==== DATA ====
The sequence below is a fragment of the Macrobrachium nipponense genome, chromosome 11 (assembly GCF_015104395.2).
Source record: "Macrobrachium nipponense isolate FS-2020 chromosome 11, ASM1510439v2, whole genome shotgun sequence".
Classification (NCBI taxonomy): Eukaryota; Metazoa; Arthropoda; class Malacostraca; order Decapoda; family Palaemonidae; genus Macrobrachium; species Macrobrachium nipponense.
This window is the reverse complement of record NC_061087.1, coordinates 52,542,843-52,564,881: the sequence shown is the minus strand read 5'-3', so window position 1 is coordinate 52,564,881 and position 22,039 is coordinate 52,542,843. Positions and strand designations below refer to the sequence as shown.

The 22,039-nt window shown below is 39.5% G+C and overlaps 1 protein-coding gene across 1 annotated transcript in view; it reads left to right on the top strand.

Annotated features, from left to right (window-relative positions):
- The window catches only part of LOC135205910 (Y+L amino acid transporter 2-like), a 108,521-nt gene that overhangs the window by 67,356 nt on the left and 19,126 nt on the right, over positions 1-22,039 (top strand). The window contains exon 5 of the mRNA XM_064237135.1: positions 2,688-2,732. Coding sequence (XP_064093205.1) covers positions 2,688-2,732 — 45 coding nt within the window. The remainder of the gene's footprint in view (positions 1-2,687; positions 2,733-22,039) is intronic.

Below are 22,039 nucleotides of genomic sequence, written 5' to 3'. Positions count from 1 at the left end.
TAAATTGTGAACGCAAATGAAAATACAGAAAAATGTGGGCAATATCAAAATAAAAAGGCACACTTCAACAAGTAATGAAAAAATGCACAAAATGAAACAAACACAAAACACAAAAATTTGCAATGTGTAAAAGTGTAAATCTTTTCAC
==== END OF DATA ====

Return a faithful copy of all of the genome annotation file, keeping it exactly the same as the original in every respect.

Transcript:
The sequence below is a fragment of the Macrobrachium nipponense genome, chromosome 11 (assembly GCF_015104395.2).
Source record: "Macrobrachium nipponense isolate FS-2020 chromosome 11, ASM1510439v2, whole genome shotgun sequence".
Classification (NCBI taxonomy): Eukaryota; Metazoa; Arthropoda; class Malacostraca; order Decapoda; family Palaemonidae; genus Macrobrachium; species Macrobrachium nipponense.
This window is the reverse complement of record NC_061087.1, coordinates 52,542,843-52,564,881: the sequence shown is the minus strand read 5'-3', so window position 1 is coordinate 52,564,881 and position 22,039 is coordinate 52,542,843. Positions and strand designations below refer to the sequence as shown.

The 22,039-nt window shown below is 39.5% G+C and overlaps 1 protein-coding gene across 1 annotated transcript in view; it reads left to right on the top strand.

Annotated features, from left to right (window-relative positions):
- The window catches only part of LOC135205910 (Y+L amino acid transporter 2-like), a 108,521-nt gene that overhangs the window by 67,356 nt on the left and 19,126 nt on the right, over positions 1-22,039 (top strand). The window contains exon 5 of the mRNA XM_064237135.1: positions 2,688-2,732. Coding sequence (XP_064093205.1) covers positions 2,688-2,732 — 45 coding nt within the window. The remainder of the gene's footprint in view (positions 1-2,687; positions 2,733-22,039) is intronic.

Below are 22,039 nucleotides of genomic sequence, written 5' to 3'. Positions count from 1 at the left end.
TAAATTGTGAACGCAAATGAAAATACAGAAAAATGTGGGCAATATCAAAATAAAAAGGCACACTTCAACAAGTAATGAAAAAATGCACAAAATGAAACAAACACAAAACACAAAAATTTGCAATGTGTAAAAGTGTAAATCTTTTCAC